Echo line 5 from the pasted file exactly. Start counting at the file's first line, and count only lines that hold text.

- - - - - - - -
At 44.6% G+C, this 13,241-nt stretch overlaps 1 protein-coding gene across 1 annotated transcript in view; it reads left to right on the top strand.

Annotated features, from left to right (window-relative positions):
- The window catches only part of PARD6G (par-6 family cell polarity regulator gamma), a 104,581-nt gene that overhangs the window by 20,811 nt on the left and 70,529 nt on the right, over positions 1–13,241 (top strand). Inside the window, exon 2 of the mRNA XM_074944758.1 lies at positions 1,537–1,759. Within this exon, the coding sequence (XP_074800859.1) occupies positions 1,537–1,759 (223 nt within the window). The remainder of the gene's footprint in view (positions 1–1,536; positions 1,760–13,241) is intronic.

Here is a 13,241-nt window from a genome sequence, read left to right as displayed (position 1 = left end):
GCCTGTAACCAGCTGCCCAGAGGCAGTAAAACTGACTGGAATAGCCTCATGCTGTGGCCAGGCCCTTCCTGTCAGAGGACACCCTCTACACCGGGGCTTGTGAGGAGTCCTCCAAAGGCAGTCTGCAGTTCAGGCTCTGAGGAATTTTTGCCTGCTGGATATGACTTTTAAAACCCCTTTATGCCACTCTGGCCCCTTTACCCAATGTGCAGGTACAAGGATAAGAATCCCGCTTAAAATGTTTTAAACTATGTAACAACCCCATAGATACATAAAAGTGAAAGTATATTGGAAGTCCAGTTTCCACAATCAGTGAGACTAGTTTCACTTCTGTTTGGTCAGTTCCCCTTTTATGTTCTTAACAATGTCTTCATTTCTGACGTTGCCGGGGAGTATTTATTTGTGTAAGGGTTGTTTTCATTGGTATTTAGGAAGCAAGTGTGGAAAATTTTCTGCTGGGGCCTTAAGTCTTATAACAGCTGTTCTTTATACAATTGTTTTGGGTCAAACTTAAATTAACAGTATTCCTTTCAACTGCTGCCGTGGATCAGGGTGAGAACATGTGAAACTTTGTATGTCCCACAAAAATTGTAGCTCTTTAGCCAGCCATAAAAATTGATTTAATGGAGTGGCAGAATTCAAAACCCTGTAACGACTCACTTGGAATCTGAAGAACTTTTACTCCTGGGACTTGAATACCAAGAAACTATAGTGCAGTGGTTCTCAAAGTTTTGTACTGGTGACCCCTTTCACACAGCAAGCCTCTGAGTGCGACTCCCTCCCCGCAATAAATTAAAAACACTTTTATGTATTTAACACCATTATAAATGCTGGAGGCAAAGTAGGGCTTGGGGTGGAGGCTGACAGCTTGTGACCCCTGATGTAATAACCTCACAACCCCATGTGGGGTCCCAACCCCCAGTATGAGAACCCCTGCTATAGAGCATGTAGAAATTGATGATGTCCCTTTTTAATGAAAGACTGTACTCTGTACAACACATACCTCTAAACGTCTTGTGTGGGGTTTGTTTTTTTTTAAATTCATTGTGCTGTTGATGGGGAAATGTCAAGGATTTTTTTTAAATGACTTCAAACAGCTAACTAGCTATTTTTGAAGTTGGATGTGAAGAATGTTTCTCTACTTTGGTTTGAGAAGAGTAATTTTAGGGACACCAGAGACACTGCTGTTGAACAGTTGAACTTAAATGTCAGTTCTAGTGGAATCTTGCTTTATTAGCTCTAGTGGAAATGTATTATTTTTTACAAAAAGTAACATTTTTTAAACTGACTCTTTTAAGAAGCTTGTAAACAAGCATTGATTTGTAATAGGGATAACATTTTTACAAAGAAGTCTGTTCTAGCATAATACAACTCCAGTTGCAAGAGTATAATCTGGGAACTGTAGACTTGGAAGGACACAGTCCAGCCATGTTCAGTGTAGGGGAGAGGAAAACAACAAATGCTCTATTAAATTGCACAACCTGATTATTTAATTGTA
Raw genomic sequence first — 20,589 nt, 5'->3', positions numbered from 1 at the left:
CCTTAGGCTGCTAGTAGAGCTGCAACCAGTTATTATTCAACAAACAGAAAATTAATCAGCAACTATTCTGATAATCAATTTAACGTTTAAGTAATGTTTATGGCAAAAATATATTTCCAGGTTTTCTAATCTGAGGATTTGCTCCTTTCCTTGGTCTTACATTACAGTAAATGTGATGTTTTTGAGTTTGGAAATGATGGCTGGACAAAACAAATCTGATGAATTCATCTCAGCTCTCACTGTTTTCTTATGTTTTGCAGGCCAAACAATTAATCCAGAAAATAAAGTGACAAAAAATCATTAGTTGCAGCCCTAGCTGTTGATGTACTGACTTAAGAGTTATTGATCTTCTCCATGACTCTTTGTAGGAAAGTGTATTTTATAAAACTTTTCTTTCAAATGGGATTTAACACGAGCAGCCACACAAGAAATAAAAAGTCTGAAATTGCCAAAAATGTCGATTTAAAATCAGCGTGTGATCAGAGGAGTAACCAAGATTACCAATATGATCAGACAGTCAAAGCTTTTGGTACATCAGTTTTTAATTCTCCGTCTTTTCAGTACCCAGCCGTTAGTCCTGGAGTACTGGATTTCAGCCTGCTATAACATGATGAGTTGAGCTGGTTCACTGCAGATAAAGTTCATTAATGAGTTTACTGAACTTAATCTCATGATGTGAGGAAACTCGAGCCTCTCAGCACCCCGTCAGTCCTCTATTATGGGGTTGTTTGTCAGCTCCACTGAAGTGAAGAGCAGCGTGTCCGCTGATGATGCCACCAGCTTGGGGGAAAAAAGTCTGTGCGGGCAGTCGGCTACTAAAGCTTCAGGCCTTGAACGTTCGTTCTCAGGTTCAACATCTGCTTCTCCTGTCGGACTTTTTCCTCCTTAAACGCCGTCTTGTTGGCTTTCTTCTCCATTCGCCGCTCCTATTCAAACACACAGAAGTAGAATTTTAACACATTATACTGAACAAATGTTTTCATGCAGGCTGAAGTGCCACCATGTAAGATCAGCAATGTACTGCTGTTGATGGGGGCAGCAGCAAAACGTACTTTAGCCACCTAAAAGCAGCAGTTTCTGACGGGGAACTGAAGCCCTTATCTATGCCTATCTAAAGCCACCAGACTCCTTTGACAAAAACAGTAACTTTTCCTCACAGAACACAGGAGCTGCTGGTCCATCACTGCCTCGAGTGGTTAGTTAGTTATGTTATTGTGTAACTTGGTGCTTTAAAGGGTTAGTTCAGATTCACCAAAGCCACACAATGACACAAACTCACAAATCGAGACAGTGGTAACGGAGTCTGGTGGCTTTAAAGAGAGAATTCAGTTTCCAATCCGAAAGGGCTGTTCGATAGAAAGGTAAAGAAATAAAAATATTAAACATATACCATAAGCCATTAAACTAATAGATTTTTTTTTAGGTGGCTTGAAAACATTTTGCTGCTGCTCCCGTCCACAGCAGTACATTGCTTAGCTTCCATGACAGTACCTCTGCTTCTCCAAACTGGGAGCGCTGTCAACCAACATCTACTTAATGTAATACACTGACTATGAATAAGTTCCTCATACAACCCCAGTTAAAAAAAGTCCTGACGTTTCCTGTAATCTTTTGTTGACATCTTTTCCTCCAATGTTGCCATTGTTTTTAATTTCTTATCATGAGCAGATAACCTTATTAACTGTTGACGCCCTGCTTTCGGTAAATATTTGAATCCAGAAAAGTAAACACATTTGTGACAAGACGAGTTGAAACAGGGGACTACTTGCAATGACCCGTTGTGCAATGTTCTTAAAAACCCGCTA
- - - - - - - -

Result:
GCCTGTAACCAGCTGCCCAGAGGCAGTAAAACTGACTGGAATAGCCTCATGCTGTGGCCAGGCCCTTCCTGTCAGAGGACACCCTCTACACCGGGGCTTGTGAGGAGTCCTCCAAAGGCAGTCTGCAGTTCAGGCTCTGAGGAATTTTTGCCTGCTGGATATGACTTTTAAAACCCCTTTATGCCACTCTGGCCCCTTTACCCAATGTGCAGGTACAAGGATAAGAATCCCGCTTAAAATGTTTTAAACTATGTAACAACCCCATAGATACATAAAAGTGAAAGTATATTGGAAGTCCAGTTTCCACAATCAGTGAGACTAGTTTCACTTCTGTTTGGTCAGTTCCCCTTTTATGTTCTTAACAATGTCTTCATTTCTGACGTTGCCGGGGAGTATTTATTTGTGTAAGGGTTGTTTTCATTGGTATTTAGGAAGCAAGTGTGGAAAATTTTCTGCTGGGGCCTTAAGTCTTATAACAGCTGTTCTTTATACAATTGTTTTGGGTCAAACTTAAATTAACAGTATTCCTTTCAACTGCTGCCGTGGATCAGGGTGAGAACATGTGAAACTTTGTATGTCCCACAAAAATTGTAGCTCTTTAGCCAGCCATAAAAATTGATTTAATGGAGTGGCAGAATTCAAAACCCTGTAACGACTCACTTGGAATCTGAAGAACTTTTACTCCTGGGACTTGAATACCAAGAAACTATAGTGCAGTGGTTCTCAAAGTTTTGTACTGGTGACCCCTTTCACACAGCAAGCCTCTGAGTGCGACTCCCTCCCCGCAATAAATTAAAAACACTTTTATGTATTTAACACCATTATAAATGCTGGAGGCAAAGTAGGGCTTGGGGTGGAGGCTGACAGCTTGTGACCCCTGATGTAATAACCTCACAACCCCATGTGGGGTCCCAACCCCCAGTATGAGAACCCCTGCTATAGAGCATGTAGAAATTGATGATGTCCCTTTTTAATGAAAGACTGTACTCTGTACAACACATACCTCTAAACGTCTTGTGTGGGGTTTGTTTTTTTTTAAATTCATTGTGCTGTTGATGGGGAAATGTCAAGGATTTTTTTTAAATGACTTCAAACAGCTAACTAGCTATTTTTGAAGTTGGATGTGAAGAATGTTTCTCTACTTTGGTTTGAGAAGAGTAATTTTAGGGACACCAGAGACACTGCTGTTGAACAGTTGAACTTAAATGTCAGTTCTAGTGGAATCTTGCTTTATTAGCTCTAGTGGAAATGTATTATTTTTTACAAAAAGTAACATTTTTTAAACTGACTCTTTTAAGAAGCTTGTAAACAAGCATTGATTTGTAATAGGGATAACATTTTTACAAAGAAGTCTGTTCTAGCATAATACAACTCCAGTTGCAAGAGTATAATCTGGGAACTGTAGACTTGGAAGGACACAGTCCAGCCATGTTCAGTGTAGGGGAGAGGAAAACAACAAATGCTCTATTAAATTGCACAACCTGATTATTTAATTGTA